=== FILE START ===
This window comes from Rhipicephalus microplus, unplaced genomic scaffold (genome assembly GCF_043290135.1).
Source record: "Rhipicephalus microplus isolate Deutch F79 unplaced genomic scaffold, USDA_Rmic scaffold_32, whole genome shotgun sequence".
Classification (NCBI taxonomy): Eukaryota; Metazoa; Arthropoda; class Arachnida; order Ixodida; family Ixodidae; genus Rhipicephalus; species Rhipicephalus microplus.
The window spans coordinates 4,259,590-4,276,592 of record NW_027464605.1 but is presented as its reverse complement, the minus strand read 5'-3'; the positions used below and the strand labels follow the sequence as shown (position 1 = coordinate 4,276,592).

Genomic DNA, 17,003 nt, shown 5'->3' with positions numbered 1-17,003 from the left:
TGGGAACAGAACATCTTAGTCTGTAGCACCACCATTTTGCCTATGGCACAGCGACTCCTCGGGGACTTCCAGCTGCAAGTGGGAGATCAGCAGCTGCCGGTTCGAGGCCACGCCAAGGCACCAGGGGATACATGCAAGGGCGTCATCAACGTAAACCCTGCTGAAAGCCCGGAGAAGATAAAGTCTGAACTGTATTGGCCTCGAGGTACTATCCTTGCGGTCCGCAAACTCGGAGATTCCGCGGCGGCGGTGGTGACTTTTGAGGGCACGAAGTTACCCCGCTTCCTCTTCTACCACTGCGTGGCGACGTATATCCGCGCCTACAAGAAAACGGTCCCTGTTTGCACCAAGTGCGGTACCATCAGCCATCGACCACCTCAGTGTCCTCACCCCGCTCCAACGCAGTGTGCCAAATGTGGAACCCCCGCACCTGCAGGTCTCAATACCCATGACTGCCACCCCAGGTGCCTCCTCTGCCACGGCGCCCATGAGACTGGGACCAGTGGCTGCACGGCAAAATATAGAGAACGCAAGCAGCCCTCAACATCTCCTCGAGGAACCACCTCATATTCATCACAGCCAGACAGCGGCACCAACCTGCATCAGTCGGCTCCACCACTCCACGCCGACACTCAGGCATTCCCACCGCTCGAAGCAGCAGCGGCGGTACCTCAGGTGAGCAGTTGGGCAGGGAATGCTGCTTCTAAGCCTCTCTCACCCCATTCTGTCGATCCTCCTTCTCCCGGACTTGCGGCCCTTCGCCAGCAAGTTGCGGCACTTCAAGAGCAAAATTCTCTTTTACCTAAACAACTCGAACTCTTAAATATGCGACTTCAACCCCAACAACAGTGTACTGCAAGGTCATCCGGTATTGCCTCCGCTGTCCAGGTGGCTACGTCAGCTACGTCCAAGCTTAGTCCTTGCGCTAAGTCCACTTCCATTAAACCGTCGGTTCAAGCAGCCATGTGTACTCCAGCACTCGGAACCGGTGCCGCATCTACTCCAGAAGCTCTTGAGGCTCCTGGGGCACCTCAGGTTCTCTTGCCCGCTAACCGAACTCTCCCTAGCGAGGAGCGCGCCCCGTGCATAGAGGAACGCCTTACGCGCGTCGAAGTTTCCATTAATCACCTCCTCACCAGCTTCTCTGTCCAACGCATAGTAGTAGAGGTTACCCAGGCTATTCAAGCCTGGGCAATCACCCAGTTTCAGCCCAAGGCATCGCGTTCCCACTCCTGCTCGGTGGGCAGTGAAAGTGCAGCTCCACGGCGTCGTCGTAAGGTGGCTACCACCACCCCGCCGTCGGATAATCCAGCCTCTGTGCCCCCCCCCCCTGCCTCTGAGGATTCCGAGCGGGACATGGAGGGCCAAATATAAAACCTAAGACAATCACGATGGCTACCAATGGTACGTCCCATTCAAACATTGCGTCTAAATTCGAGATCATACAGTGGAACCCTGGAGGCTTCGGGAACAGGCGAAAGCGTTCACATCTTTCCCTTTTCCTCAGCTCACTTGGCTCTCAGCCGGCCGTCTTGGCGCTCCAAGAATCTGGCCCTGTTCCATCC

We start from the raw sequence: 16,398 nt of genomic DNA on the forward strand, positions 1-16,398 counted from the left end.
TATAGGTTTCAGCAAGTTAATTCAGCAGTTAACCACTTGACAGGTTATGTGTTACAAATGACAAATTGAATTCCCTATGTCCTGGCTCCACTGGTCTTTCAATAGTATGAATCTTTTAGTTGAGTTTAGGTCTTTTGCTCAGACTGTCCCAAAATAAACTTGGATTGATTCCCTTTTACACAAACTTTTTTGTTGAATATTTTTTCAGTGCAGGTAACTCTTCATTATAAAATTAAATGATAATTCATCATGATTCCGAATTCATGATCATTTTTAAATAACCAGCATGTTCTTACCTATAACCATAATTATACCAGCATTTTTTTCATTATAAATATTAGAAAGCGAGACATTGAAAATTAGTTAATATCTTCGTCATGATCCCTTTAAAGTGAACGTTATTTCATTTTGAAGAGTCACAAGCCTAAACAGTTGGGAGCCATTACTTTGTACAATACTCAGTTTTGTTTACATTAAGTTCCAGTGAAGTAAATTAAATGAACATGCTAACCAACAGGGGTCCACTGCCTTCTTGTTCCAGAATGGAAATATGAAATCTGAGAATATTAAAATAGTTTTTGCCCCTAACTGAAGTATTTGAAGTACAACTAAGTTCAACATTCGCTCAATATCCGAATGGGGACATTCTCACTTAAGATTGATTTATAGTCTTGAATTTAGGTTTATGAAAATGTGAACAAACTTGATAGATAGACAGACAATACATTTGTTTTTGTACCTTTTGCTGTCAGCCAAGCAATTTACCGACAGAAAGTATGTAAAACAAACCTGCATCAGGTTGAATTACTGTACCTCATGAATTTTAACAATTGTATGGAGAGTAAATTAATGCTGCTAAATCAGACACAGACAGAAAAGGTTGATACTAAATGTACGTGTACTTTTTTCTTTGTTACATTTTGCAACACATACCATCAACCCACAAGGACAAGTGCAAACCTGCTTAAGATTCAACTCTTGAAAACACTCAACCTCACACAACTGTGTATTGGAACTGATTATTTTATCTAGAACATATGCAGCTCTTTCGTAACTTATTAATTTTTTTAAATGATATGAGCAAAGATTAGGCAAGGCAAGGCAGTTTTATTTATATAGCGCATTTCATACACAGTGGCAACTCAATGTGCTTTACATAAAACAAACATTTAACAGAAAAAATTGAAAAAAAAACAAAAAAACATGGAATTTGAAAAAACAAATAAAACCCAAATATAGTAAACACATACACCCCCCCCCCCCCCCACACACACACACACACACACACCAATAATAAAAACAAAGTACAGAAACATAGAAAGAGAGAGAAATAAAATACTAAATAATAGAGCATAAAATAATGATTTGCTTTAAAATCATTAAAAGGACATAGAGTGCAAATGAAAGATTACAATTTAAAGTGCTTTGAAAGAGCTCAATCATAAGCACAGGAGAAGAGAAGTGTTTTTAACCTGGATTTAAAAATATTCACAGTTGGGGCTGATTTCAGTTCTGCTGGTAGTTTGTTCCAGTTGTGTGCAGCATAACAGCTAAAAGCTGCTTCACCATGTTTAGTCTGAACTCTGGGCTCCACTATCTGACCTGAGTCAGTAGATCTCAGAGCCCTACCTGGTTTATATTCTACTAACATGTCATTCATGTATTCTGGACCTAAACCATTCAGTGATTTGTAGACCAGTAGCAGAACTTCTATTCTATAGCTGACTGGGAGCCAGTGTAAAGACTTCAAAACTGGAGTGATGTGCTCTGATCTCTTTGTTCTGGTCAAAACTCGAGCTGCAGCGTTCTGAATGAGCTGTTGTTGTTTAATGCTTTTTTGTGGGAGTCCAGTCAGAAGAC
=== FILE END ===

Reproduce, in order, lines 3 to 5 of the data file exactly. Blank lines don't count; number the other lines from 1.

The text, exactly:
Classification (NCBI taxonomy): Eukaryota; Metazoa; Arthropoda; class Arachnida; order Ixodida; family Ixodidae; genus Rhipicephalus; species Rhipicephalus microplus.
The window spans coordinates 4,259,590-4,276,592 of record NW_027464605.1 but is presented as its reverse complement, the minus strand read 5'-3'; the positions used below and the strand labels follow the sequence as shown (position 1 = coordinate 4,276,592).

Genomic DNA, 17,003 nt, shown 5'->3' with positions numbered 1-17,003 from the left: